Dividend Yield | Definition/ˈdivəˌdend ˌyēld/
the excess cash a public company pays per share to its shareholders.
Next word Investment | Definition ᐳ
As a beginner in the investing world, it can be challenging when trying to determine what type of stocks to purchase. Research is crucial to ensure you pick the right stocks based on your investing preference. A critical financial statistic that helps investors make profitable returns from their investments is the dividend yield.
What is a Dividend Yield?
The dividend yield is known as the excess cash a public company pays per share to its shareholders. Many well-known investors, such as Kevin O’Leary, Warren Buffett, and Tim Cook, hold a large sum of dividend-yielding stocks, which helps them earn a passive income each quarter.
Although the average investor does not have the same level of wealth as these billionaires, you could use the dividend earnings to reinvest into the company and purchase additional shares, increasing your net worth and portfolio value, or put the dividend earnings in your savings account.
How Do Dividends Work?
When investors earn dividends, it means that companies decide to share the profits with their investors. The dividend per share can be calculated by multiplying the dividend yield percentage posted on Bloomberg or Yahoo! Finance by the company’s current share price. This value will calculate the annual dividend per share.
However, as companies issue dividends every quarter, take the estimated yearly dividend and divide by 4. This computed value is the amount of money the company will give per share. Here’s an example to help better understand:
In the example above, the TD Bank stock has a share price of 75.19 as of 2021/11/24. According to Google Finance, the dividend yield is 3.35%, meaning that 3.35% of the current share price is the amount of money a shareholder will receive for the year.
When you multiply the dividend yield percentage and the share price, you receive a shareholder’s income per share of 2.52 USD. As this value is how much an investor receives annually, dividing it by 4 will give the quarterly dividend income of 0.63 USD.
The Difference Between a Dividend Rate and Dividend Yield
Although these terms seem similar, there is a major difference between them. First of all, the term dividend yield refers to the actual percentage listed under sites such as Google Finance, Bloomberg, or Yahoo! Finance.
Per the graphic above, these percentages indicate the dollar portion of the current share price given to investors annually. The amount that is distributed to investors is called the dividend rate. The dividend rate is the amount paid for each share outstanding, and the more shares an investor has from one company, the more dividend income they are entitled to receive.
Are Companies Forced to Pay Dividends?
Companies are not forced to issue and pay dividends. Typically, smaller companies, or those in the growth phase and are looking to increase their market share, will not do so as they want to keep their profits and reinvest it in their business to help them obtain a higher stock price.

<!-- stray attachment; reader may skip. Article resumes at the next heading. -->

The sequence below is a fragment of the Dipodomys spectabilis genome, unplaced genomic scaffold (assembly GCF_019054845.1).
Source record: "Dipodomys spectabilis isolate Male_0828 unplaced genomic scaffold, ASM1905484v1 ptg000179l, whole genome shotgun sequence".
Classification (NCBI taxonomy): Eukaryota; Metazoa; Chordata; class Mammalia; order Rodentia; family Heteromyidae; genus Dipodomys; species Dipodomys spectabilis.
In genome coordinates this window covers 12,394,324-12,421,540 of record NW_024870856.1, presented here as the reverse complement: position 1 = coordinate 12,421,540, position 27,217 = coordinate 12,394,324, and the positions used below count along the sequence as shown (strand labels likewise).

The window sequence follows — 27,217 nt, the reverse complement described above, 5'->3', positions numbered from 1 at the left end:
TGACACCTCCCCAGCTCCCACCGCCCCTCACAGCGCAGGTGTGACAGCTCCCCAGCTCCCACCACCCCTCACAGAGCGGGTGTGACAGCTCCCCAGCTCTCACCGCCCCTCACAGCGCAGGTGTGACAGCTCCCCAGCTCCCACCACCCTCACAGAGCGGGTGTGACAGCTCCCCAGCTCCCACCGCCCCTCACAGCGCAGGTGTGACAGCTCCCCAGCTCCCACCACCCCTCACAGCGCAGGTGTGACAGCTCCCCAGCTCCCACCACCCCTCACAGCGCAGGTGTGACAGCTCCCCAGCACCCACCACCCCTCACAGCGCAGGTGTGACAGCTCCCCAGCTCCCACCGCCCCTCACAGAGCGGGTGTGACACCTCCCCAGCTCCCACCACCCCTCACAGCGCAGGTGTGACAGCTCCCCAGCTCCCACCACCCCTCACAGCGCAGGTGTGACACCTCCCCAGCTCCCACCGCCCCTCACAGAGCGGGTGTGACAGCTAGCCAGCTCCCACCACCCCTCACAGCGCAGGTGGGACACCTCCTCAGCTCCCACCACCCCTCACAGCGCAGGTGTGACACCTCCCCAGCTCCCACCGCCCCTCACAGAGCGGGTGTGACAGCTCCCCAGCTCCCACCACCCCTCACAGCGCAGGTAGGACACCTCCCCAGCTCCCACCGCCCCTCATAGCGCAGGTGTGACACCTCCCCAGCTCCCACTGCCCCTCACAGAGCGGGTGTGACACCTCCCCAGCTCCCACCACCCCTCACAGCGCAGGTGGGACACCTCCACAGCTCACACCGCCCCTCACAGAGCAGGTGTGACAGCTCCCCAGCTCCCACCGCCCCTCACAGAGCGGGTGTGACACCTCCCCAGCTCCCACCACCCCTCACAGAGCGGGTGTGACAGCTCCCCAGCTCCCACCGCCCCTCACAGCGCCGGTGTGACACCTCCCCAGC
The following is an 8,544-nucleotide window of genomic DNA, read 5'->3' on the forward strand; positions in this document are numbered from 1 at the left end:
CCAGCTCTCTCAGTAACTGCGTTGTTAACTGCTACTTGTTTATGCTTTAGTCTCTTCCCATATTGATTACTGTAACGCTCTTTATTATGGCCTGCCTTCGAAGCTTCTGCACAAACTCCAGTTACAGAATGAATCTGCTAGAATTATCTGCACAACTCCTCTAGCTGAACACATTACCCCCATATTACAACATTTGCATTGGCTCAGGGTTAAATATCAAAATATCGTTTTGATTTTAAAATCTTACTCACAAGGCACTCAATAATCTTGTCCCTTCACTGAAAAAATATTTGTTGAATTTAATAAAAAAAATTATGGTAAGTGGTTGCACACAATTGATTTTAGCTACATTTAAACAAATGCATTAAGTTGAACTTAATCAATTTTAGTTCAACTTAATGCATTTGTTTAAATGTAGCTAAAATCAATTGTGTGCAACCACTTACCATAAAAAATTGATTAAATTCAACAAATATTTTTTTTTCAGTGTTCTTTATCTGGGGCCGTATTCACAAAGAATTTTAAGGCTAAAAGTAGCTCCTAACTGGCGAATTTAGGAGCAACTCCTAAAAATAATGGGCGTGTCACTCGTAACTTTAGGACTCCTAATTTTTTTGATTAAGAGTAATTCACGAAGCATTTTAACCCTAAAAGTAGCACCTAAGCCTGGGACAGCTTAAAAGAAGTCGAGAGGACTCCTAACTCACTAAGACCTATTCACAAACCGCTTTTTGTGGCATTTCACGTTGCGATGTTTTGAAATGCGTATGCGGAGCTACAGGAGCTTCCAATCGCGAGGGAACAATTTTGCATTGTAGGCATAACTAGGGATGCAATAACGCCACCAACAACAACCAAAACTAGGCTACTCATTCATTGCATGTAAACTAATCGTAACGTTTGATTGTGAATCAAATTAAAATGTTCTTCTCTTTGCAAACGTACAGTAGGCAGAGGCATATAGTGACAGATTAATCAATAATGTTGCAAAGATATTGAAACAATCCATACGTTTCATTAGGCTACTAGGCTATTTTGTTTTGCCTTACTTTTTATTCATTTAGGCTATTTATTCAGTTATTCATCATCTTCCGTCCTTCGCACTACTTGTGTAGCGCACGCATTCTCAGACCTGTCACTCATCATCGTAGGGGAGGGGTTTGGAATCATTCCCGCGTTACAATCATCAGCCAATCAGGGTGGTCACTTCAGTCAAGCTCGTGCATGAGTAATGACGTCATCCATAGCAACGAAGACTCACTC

Why Do Companies Pay Dividends?
Companies pay a dividend at the end of every quarter to reward investors for holding onto their shares. When companies offer dividends to their shareholders, it increases the demand for their shares, causing their price per share to increase.
Typically, when shareholders receive income from their stock market investments, one popular way to utilize the additional income is to reinvest the money back into the dividend issuing company stock. By investing the dividends received into the same company, the investor will increase their dividend income at the end of each quarter and ultimately at the end of the year.
Benefits of Investing in Companies that Pay Dividends
There is a famous quote by Warren Buffett, “If your salary is your only source of income, you're one step away from poverty.” This quote was showcased during the pandemic when many people had to rely on COVID-19 relief programs and their savings to help them accommodate their living expenses until they could go back to their job or find one with a similar pay level.
Thus, it is essential to invest in established companies that issue regular dividends to maintain a steady stream of passive income and a secondary source of income.
Furthermore, the main benefit of dividends is the number of shares you hold in a company dictates the amount of dividend income you receive. The more shares you own within a company, the higher your cash flow at the end of each quarter, as the dividend amount is given out at the end of each month is for each share outstanding, not the number of shareholders that hold the shares.
The best example of this is Warren Buffett, one of the world’s wealthiest businessmen, with a net worth of 102.1 billion USD. One of Warren Buffett’s most significant investments is in Coca-Cola (NYSE: KO), in which he holds 400 million shares, making his investment worth over 22 billion USD. From this long-term investment, Buffett makes over 600 million USD annually in dividend income from his position in Coca-Cola.
Thus, when investing a significant amount of money into a profitable company that issues dividends, over time, you will receive an increasing amount of money each year via dividend income. Below are a couple of examples of established companies that offer dividends to their shareholders.
Disclaimer: The information explained in this Money Meaning should not be considered as investing advice. Always do your research before investing in any stock.